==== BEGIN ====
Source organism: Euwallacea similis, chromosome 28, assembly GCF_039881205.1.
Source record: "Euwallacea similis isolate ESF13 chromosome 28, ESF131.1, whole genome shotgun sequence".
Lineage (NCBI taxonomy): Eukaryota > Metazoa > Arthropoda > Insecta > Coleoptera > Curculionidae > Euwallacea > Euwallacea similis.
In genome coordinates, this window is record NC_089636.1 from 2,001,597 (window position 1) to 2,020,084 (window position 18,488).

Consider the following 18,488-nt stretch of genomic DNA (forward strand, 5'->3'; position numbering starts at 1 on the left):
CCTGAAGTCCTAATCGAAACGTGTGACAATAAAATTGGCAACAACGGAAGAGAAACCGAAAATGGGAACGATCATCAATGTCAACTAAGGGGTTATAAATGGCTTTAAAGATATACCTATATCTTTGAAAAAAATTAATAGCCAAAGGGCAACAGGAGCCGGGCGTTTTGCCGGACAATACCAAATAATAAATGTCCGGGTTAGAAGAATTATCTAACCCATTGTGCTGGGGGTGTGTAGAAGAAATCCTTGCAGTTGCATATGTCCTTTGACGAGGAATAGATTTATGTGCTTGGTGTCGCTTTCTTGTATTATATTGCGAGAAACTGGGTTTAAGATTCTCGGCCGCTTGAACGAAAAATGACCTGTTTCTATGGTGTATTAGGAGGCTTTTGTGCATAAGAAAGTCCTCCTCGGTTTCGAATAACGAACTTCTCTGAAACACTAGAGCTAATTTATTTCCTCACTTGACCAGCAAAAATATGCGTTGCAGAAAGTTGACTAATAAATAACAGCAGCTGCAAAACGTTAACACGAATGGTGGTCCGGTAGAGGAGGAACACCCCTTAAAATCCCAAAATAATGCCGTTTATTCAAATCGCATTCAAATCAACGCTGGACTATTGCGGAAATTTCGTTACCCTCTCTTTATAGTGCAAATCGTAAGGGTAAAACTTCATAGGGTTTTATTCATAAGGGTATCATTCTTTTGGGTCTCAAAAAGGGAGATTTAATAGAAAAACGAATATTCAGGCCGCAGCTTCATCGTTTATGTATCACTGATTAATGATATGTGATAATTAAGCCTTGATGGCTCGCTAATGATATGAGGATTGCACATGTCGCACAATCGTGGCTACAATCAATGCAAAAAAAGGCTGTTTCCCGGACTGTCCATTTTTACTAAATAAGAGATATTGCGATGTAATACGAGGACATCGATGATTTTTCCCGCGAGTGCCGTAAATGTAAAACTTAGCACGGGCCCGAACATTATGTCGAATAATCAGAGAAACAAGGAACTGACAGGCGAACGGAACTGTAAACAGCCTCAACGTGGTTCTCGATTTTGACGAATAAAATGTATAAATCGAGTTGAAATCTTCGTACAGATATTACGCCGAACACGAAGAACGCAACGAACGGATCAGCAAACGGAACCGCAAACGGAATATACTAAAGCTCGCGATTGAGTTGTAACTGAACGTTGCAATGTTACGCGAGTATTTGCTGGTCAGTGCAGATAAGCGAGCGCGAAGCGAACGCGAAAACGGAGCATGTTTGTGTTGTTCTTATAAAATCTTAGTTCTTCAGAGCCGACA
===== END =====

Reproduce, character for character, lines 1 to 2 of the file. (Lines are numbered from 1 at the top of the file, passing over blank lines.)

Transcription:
Source organism: Euwallacea similis, chromosome 28, assembly GCF_039881205.1.
Source record: "Euwallacea similis isolate ESF13 chromosome 28, ESF131.1, whole genome shotgun sequence".